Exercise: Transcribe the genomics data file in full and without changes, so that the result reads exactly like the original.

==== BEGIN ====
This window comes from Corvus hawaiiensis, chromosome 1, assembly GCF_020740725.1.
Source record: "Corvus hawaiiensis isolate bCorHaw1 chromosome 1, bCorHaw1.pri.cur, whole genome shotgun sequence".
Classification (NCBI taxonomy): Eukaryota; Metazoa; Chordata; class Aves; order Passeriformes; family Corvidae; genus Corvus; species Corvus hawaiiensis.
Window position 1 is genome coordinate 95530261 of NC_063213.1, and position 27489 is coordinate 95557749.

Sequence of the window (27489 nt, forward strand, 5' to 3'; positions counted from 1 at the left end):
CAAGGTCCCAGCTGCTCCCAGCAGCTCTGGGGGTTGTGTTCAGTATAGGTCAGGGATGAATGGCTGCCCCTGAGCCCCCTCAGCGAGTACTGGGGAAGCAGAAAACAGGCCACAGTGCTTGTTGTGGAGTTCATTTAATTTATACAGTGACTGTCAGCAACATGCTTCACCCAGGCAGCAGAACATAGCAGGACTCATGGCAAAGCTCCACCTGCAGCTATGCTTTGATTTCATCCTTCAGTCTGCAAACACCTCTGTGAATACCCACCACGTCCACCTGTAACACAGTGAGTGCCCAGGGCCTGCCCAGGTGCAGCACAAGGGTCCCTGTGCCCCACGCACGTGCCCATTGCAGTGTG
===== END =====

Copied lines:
This window comes from Corvus hawaiiensis, chromosome 1, assembly GCF_020740725.1.
Source record: "Corvus hawaiiensis isolate bCorHaw1 chromosome 1, bCorHaw1.pri.cur, whole genome shotgun sequence".
Classification (NCBI taxonomy): Eukaryota; Metazoa; Chordata; class Aves; order Passeriformes; family Corvidae; genus Corvus; species Corvus hawaiiensis.
Window position 1 is genome coordinate 95530261 of NC_063213.1, and position 27489 is coordinate 95557749.

Sequence of the window (27489 nt, forward strand, 5' to 3'; positions counted from 1 at the left end):
CAAGGTCCCAGCTGCTCCCAGCAGCTCTGGGGGTTGTGTTCAGTATAGGTCAGGGATGAATGGCTGCCCCTGAGCCCCCTCAGCGAGTACTGGGGAAGCAGAAAACAGGCCACAGTGCTTGTTGTGGAGTTCATTTAATTTATACAGTGACTGTCAGCAACATGCTTCACCCAGGCAGCAGAACATAGCAGGACTCATGGCAAAGCTCCACCTGCAGCTATGCTTTGATTTCATCCTTCAGTCTGCAAACACCTCTGTGAATACCCACCACGTCCACCTGTAACACAGTGAGTGCCCAGGGCCTGCCCAGGTGCAGCACAAGGGTCCCTGTGCCCCACGCACGTGCCCATTGCAGTGTG